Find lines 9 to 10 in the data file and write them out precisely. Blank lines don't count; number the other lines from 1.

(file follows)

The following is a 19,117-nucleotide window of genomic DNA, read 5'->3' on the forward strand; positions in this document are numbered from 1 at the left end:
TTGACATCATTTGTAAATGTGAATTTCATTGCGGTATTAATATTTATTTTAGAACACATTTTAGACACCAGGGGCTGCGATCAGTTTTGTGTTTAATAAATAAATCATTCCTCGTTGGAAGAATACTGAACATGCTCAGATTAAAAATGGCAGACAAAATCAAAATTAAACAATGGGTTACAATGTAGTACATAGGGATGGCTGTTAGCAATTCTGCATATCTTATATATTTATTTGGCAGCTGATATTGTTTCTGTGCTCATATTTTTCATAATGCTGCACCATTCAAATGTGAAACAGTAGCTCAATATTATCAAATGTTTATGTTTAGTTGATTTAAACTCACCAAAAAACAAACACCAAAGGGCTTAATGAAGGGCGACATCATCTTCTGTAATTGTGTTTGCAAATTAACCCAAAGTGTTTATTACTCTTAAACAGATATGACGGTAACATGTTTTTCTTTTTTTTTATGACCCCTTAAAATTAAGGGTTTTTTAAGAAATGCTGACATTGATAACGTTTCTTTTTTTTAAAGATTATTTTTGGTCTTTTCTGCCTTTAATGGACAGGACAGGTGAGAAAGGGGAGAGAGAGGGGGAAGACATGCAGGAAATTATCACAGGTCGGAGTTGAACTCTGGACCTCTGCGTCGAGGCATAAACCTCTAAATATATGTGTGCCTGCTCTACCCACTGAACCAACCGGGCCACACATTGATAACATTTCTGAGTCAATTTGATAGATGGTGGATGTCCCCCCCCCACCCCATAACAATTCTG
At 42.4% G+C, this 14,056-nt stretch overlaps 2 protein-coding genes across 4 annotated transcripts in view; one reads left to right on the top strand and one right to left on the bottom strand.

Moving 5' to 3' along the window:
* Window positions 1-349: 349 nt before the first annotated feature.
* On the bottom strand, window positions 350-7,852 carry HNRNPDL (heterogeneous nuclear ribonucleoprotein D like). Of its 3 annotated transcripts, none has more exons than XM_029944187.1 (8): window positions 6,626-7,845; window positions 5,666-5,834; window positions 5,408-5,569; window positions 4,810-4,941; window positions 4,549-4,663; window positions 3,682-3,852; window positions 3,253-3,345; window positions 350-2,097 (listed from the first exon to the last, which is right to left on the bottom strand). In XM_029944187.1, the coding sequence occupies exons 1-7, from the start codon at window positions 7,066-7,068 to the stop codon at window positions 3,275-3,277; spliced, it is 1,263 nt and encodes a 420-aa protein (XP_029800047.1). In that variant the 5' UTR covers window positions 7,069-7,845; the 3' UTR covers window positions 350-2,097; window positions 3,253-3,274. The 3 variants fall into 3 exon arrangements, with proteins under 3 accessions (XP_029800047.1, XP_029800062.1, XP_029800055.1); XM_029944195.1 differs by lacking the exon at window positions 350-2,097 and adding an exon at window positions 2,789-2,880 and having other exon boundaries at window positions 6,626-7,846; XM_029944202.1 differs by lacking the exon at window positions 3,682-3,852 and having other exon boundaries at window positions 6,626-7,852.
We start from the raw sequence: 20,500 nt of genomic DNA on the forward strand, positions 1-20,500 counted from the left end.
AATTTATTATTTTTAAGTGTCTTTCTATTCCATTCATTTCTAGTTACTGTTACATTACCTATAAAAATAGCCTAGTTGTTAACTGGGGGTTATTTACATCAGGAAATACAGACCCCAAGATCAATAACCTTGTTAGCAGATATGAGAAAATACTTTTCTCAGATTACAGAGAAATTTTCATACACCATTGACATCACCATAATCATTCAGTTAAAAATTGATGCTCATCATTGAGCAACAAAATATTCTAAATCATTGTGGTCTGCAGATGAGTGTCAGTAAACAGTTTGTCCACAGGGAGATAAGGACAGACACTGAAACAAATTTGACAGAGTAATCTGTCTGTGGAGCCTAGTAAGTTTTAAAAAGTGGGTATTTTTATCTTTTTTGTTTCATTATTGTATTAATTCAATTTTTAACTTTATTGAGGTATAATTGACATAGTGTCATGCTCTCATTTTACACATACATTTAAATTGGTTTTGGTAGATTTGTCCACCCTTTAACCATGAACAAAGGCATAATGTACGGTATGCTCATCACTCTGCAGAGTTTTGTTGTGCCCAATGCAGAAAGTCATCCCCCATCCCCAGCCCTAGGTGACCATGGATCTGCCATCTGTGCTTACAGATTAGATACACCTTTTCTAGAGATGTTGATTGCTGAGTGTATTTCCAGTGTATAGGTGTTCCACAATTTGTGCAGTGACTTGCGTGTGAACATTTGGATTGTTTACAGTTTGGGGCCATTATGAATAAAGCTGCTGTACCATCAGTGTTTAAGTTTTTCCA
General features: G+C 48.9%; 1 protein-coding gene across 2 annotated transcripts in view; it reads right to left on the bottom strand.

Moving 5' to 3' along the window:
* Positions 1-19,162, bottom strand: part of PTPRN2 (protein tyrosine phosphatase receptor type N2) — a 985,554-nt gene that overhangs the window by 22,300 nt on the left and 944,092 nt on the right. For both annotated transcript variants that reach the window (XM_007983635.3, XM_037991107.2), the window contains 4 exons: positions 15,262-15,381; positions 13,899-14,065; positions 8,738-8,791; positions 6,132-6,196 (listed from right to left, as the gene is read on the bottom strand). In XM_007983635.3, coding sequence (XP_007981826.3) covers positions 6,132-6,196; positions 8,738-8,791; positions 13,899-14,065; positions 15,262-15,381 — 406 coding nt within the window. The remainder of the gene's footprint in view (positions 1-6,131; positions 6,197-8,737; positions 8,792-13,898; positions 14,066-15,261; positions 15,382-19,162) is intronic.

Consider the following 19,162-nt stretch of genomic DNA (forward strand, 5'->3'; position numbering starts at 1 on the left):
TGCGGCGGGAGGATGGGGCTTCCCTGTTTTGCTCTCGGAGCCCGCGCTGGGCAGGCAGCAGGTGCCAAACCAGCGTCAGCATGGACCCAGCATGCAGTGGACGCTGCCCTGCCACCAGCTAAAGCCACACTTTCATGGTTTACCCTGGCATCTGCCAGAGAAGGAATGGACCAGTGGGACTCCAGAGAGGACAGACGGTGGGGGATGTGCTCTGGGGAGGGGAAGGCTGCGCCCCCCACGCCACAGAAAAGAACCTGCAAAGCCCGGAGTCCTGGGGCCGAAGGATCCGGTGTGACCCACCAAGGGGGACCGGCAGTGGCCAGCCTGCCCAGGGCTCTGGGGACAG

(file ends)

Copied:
General features: G+C 48.9%; 1 protein-coding gene across 2 annotated transcripts in view; it reads right to left on the bottom strand.

Moving 5' to 3' along the window: